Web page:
Therapeutic orchids of Asia by Singapore Memories : Cephalanthera
Looking in your vanity table and realised that you have too much unfinished perfume? That will be a constant issue for us, girls. Same for me, I will never be content just to have one perfume!
Today, I will be sharing some tips to maximise the use of your perfume – which is call perfume layering. It allows you to create your own new scents that matches your mood or style of the day.
When layering your perfumes, start with the heaviest scents which are normally the ones that are musky and end with the lighter scents. The logic behind the order is so the first perfume you sprayed is not being covered by the next perfume scents you are going to put.
Opposite always attracts, it is the same for perfume. Try mixing from different category often will turn out better than mixing within the same category. For an example, mix a citrusy perfume with one that is very heavy woodsy scents will give you a something intense yet sophisticated, ladylike scent.
It will be inevitable to not find floral ingredient in the ladies’ perfume. Not only does it give the perfume a soft and feminine scents, it can also become musky. However, flower or should I say orchids in general have more function than we know.
Cephalanthera erecta (Thunb.) Blume
Chinese name: Yin Lan
This plant can be easily found in China and Japan. The Chinese used it as an herb to treat fever, thirst, urinary infection.
Cephalanthera falcata (Thunb.) Lindl.
Chinese names: Jin Lan, Lianyetourui Lan
Chinese medicinal name: Jin Lan
The entire plant is anti-heat, and relieves fever. It is used to treat sore throat and toothache in China.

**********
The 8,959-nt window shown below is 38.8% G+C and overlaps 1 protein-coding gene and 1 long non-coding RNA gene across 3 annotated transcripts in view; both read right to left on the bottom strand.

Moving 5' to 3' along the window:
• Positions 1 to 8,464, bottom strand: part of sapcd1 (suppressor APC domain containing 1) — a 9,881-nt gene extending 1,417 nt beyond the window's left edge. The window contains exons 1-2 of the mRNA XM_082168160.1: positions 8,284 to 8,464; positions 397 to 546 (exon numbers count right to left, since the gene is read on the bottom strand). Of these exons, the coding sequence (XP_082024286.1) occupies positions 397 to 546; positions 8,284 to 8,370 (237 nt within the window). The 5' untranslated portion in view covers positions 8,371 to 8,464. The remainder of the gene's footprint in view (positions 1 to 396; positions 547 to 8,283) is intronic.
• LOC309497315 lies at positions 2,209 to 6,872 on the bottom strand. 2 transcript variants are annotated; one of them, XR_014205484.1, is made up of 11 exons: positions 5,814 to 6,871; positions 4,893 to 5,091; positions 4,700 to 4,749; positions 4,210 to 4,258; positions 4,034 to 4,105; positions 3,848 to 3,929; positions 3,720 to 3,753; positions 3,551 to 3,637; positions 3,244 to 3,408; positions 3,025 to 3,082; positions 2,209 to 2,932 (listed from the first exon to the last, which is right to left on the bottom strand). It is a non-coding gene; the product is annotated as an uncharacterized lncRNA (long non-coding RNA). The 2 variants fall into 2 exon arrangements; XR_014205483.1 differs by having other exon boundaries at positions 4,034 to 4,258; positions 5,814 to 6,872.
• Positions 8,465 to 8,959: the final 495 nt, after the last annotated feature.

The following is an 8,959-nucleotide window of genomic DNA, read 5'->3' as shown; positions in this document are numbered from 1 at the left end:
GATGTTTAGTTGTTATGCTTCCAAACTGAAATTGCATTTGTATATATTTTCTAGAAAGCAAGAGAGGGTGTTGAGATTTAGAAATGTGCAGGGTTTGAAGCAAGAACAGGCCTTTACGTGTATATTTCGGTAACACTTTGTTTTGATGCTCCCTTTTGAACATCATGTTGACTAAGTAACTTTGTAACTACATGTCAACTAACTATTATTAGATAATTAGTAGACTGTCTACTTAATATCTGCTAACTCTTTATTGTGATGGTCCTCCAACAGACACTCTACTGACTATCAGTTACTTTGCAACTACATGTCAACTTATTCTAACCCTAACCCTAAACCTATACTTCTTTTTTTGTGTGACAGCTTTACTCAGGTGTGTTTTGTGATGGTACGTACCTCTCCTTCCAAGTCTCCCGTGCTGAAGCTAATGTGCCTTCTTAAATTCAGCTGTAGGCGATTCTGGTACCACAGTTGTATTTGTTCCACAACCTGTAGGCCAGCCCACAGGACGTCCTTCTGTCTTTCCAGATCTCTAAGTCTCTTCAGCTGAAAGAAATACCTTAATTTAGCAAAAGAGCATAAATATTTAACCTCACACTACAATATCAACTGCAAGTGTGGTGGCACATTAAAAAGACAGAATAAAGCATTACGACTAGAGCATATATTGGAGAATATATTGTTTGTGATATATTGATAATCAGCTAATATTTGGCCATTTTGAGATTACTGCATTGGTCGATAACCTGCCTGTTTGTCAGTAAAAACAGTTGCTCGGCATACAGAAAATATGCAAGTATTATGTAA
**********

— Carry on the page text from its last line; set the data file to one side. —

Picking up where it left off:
Cephalanthera longifolia (L.) Fritsch.
Chinese names: Changyetourui Lan, Tourui Lan
In Chinese medicine, the roots and stems of the plant were used for nocturesis and enuresis whereas it is valused as tonic in Arunachal Pradesh.
Changnienia amoena Chien
Chinese names: Duhua Lan
Chinese medicinal name: Changnian Lan
In Chinese, the whole plants are considered as an antitonic which can helps to cool the blood. Thus, it is used to treat coughs, blood-streaked sputum and sores.
Cleisostoma birmanicum (Schltr.) Garay
Laotian name: Ka dam phi
It can be found in Hainan, Indochina, Thailand and Myanmar which used it to treat orchitis.
Cleisostoma fuerstenbergianum Kraenzl.
Chinese name: Changyegeju Lan
Thai names: Kloi nam thai, kang pla
In China, this entire plant was used to solve heaty body, sore throat and tonsillitis. While in Thailand, they use it to treat diabetes.
Cleisostoma paniculatum (Ker-Gawl) Garay
Other names: big centipede orchid; tiger stripes; Taiwan centipede; purple stripes
This plant is widely distributed across Asia such as Taiwan, Homg Kong, China, Vietnam, Thailand and India. It is used in Taiwan to treat coughs and strengthening the lungs as the plant is believed to be able to boost individual “yin” in the body.
Cleisostoma tenuifolium (L.) Garay
Common name: delicate leafed Cleisostoma
It is a rare plant that can be found in India, Sri Lanka and Thailand. There are plenty of usage for this plant, but basically it is used in India to treat kidney disorder, scalds and leucorrhoea. The plant can also be blended together with vinegar which helps expel kidney stones, other forms of white vaginal discharge and heavy menstrual loss.
Photo credit: Wikipedia, Wikimedia, OrchidRoots